Last edited: 14 Apr 2019
    StephenH likes this.
  6. StephenH

    StephenH Tom Huddlestone

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  7. galeforce

    galeforce Tony Galvin

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    Is he just a whistle blower or did he groom targets to elicit classified information and coach them on how to extract it?
     
  8. scaramanga

    scaramanga Tommy Harmer Staff Member

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    I believe he was contacted by someone who wanted to whistle blow but didn't know how without getting caught. He then coached how to do so.

    The lines are a little more blurred in that he apparently encourages his sources to keep producing more.
     
  9. thfcsteff

    thfcsteff Colin Calderwood Staff Member

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    I think he has behaved like a broker. He appears to have a narcissistic side (doubtless exacerbated by years of isolation leading to light insanity) and combined with his handling of all this supposed information he has accessed, it is very hard to feel sorry for him.

    If he had all the information he had -and was a journalist at heart- he’d have released it all. Instead it always appeared that he was holding material to leverage situations. The saddest thing for him is he genuinely believed he could do it. I think Trump and the US gov will slowly smash him into pieces unless he gives THEM everything he knows and goes so quiet he makes Snowdon seem like Dennis Rodman.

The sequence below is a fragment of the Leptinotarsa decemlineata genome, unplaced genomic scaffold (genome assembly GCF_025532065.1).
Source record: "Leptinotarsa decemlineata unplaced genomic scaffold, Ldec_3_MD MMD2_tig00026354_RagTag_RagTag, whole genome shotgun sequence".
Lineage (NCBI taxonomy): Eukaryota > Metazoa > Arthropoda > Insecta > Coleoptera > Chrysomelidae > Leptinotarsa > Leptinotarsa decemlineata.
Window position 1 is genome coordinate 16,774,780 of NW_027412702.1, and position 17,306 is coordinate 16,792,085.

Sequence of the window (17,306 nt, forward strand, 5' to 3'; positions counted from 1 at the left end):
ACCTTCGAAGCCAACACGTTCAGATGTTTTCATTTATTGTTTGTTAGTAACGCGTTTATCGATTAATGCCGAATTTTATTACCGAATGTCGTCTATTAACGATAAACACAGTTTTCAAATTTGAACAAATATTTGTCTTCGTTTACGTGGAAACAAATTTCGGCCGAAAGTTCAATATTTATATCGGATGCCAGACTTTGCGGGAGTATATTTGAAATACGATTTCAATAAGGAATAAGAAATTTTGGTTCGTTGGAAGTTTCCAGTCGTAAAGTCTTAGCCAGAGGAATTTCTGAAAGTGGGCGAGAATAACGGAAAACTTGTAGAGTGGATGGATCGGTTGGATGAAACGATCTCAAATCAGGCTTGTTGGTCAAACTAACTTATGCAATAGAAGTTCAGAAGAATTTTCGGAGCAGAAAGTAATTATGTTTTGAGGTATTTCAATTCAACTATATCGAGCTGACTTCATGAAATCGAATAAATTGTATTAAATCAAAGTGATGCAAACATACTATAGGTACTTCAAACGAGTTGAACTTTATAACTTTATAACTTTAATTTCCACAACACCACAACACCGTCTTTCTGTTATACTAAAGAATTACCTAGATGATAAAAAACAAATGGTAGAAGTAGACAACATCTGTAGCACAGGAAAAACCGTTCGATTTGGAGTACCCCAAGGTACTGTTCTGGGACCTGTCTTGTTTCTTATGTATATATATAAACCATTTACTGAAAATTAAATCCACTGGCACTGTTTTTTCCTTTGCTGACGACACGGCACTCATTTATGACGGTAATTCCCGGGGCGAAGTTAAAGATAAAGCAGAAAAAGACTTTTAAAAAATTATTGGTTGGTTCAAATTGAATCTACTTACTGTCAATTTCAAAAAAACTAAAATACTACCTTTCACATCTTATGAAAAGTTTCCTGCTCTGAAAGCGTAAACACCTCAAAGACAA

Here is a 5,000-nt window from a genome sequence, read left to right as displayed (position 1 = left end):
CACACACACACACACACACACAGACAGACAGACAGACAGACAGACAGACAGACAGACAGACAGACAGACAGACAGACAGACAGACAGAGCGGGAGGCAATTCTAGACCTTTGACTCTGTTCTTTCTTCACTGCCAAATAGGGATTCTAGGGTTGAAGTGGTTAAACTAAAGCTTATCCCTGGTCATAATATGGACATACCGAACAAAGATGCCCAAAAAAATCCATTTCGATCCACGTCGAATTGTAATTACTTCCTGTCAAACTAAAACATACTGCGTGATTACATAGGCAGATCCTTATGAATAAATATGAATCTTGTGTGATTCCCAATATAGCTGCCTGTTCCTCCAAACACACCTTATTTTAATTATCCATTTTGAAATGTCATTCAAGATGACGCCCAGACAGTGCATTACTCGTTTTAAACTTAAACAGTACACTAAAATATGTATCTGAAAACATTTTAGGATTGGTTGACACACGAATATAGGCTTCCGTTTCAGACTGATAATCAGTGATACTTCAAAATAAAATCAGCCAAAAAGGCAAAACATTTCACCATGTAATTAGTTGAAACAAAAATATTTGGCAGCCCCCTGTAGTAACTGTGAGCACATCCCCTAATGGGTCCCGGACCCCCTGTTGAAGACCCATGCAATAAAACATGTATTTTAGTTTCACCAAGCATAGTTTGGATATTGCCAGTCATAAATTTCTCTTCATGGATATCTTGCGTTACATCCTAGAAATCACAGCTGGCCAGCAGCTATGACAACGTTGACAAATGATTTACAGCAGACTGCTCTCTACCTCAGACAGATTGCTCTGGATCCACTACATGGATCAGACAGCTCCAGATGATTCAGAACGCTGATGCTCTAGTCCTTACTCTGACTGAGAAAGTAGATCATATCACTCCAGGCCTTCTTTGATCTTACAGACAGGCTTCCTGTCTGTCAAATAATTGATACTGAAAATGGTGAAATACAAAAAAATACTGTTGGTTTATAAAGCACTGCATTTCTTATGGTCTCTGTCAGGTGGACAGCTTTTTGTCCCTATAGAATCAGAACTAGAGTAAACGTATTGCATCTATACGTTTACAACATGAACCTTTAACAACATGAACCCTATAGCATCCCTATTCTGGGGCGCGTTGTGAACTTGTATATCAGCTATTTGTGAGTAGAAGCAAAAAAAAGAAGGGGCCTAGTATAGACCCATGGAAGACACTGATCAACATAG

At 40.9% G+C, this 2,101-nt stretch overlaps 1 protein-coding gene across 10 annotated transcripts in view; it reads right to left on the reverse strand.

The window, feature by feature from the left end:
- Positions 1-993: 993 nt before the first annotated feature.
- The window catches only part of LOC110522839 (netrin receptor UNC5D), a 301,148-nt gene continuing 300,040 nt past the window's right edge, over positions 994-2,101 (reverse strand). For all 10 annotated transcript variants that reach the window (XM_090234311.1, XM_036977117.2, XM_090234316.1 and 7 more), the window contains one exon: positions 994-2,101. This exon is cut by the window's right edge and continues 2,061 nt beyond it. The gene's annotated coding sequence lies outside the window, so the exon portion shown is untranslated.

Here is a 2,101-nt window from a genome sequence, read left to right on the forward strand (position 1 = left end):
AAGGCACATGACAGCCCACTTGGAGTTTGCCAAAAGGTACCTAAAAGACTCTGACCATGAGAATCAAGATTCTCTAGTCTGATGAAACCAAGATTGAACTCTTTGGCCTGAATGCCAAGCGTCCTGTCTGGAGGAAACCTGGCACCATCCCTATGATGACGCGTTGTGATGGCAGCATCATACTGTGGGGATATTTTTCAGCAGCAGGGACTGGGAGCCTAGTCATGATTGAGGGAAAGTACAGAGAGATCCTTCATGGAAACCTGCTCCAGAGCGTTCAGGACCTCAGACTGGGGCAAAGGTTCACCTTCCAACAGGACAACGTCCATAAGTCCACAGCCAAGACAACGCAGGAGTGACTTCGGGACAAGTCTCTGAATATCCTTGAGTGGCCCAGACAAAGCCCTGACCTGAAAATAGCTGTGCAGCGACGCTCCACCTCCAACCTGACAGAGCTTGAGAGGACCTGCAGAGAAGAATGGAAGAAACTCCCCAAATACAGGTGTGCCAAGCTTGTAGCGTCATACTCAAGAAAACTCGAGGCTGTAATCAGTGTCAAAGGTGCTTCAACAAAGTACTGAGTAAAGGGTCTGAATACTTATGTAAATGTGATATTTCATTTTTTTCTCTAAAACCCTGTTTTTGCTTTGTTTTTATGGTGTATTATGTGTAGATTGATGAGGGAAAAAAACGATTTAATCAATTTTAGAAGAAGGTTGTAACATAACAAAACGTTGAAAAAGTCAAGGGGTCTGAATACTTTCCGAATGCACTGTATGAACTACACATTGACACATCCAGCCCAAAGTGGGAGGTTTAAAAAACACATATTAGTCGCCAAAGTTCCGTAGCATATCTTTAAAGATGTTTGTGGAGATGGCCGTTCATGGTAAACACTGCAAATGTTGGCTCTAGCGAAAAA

It is all very ugly.
     
    AuroRaman likes this.
  10. Mr_B

    Mr_B Steve Hodge

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    I'd like to know what he did in the embassy all day once they took away his internet access, he lived and breathed online.
     
  11. scaramanga

    scaramanga Tommy Harmer Staff Member

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    Probably had to look at the underwear section of catalogues like we all had to before t'internet.
     
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  12. SpurMeUp

    SpurMeUp Chris Perry

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    Are conjugal jail visits a thing and would you!? Just for teenage posterity?

    [​IMG]
     
  13. SpurMeUp

    SpurMeUp Chris Perry

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    Not what she once was

    [​IMG]
     
  14. galeforce

    galeforce Tony Galvin

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    Absolutely, I was obsessed back in the day, my girlfriend at the time had a bit of a problem with it weirdly, just because my room was wallpapered by Athena and the carpet cracked with every step.
     
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  15. Robbo

    Robbo Steve Carr

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    Breaking news from the New York Times: